Google tried to make Android tablets a thing, and that seemed to work for a minute but ultimately ended up being a wasted effort. Now the search giant is trying to make Chrome OS tablets a thing, and we’ll see how this goes.
The first such device has been made official today. It’s the Acer Chromebook Tab 10, but despite being branded “Chromebook” there’s no physical keyboard anywhere – it is ‘just’ a tablet, not a convertible.
As the name implies, its screen size is close to 10″. It’s a 9.7″ 2,048×1,536 panel to be exact, and those just happen to be the specs for the cheapest iPad’s display too. It’s powered by the OP1 chipset, seen before in the Samsung Chromebook Plus laptop. That has a CPU with two Cortex-A72 cores and four Cortex-A53 cores. This is paired with 4GB of RAM and 32GB of storage (expandable via microSD).
The tablet supports Android apps and has a 5 MP camera on the rear and a 2 MP unit on the front, dual speakers, and claimed 9-hour battery life from its 34 Wh cell. It’s got Wi-Fi ac, a USB-C port, 3.5mm headset jack, Bluetooth 4.1, and even a Wacom EMR stylus with its own slot. The stylus doesn’t require charging.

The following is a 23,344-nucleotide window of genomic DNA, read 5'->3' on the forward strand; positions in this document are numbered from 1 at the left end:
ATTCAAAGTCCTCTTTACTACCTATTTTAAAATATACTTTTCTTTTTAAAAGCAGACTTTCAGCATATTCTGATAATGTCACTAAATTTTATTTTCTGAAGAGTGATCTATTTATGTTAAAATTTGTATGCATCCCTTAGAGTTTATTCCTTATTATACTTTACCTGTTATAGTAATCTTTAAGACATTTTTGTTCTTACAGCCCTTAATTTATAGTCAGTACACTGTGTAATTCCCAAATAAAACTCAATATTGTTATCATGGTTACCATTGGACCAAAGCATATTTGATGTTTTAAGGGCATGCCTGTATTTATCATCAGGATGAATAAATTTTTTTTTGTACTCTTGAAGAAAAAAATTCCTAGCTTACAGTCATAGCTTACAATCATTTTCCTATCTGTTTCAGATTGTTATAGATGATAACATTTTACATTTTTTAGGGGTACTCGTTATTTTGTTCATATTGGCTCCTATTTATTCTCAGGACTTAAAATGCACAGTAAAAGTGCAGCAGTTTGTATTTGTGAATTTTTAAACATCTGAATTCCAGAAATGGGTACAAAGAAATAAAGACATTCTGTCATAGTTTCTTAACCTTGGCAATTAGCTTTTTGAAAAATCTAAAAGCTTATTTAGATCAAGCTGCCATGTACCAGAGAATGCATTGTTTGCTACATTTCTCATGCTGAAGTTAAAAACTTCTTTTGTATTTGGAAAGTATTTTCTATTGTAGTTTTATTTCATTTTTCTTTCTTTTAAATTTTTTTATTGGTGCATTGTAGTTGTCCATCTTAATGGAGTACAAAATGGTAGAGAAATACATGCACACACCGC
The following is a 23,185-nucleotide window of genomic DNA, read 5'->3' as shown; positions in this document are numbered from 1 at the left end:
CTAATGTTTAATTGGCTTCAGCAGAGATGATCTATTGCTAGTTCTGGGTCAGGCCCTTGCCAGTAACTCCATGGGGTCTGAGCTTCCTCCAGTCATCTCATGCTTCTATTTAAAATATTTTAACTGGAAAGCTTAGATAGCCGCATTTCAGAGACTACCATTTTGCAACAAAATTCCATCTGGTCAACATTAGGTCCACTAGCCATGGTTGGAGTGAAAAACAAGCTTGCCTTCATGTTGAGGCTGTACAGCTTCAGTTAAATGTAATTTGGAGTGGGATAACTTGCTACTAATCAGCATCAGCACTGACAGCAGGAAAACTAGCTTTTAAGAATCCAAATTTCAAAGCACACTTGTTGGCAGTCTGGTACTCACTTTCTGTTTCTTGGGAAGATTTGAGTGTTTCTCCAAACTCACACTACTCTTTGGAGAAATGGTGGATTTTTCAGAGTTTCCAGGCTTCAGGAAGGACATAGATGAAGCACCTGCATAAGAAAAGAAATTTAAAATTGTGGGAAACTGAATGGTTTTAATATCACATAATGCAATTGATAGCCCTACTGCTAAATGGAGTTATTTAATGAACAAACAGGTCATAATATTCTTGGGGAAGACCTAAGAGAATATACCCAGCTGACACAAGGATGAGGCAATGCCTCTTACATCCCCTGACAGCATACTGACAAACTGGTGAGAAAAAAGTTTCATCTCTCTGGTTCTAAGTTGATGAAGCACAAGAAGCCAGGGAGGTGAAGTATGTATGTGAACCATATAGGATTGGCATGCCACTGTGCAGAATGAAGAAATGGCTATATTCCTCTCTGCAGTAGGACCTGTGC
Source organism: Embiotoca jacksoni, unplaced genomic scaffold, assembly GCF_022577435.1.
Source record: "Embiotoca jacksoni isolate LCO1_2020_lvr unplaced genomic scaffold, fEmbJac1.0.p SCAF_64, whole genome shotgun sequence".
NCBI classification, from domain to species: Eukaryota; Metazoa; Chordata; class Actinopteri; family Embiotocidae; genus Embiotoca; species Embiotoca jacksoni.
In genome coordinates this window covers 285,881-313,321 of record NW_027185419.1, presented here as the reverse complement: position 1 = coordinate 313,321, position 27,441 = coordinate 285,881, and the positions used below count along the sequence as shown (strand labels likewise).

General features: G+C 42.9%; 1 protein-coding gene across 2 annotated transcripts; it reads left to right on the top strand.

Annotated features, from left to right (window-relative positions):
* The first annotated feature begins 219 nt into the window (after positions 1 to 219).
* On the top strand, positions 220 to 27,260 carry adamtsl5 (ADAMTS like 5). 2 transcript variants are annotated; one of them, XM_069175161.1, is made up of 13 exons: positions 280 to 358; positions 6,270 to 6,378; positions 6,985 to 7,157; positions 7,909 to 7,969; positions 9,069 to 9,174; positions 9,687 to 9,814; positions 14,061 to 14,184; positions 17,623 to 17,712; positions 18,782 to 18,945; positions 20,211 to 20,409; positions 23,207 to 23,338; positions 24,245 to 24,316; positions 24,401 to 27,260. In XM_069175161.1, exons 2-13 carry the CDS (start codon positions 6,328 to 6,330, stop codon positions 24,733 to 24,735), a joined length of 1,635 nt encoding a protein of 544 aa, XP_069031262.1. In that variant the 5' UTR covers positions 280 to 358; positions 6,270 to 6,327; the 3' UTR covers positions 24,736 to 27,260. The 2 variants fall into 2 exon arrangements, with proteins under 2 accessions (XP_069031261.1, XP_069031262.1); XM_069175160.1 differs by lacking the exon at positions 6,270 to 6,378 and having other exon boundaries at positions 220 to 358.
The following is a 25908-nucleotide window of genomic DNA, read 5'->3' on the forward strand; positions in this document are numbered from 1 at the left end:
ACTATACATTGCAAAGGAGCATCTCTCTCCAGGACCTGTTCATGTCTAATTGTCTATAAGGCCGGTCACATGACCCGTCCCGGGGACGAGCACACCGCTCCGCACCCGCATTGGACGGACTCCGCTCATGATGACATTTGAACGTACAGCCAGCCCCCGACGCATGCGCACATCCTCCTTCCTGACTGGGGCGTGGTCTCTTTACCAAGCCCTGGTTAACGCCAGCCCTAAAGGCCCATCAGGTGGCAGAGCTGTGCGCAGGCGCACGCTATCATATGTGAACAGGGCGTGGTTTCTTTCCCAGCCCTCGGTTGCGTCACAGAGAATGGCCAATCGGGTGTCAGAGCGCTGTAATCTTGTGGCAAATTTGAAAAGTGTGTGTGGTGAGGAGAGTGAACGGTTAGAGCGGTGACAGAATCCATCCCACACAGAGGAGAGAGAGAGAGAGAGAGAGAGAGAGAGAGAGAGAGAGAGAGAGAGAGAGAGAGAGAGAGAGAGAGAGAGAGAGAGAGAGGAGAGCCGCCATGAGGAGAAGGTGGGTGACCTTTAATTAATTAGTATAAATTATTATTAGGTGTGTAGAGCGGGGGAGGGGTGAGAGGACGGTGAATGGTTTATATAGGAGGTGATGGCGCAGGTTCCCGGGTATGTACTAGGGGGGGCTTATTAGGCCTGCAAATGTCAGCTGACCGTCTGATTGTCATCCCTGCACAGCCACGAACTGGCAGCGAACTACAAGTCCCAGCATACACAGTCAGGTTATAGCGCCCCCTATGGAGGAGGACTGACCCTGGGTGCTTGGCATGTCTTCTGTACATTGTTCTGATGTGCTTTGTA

While the Chromebook Tab 10 is aimed at the education market, you will be able to buy it even if you’re not in or a school. It arrives in April in the US for $329, which is exactly as much as the iPad 9.7 goes for. The Acer tablet will reach Europe, the Middle East, and Africa in May priced at 329.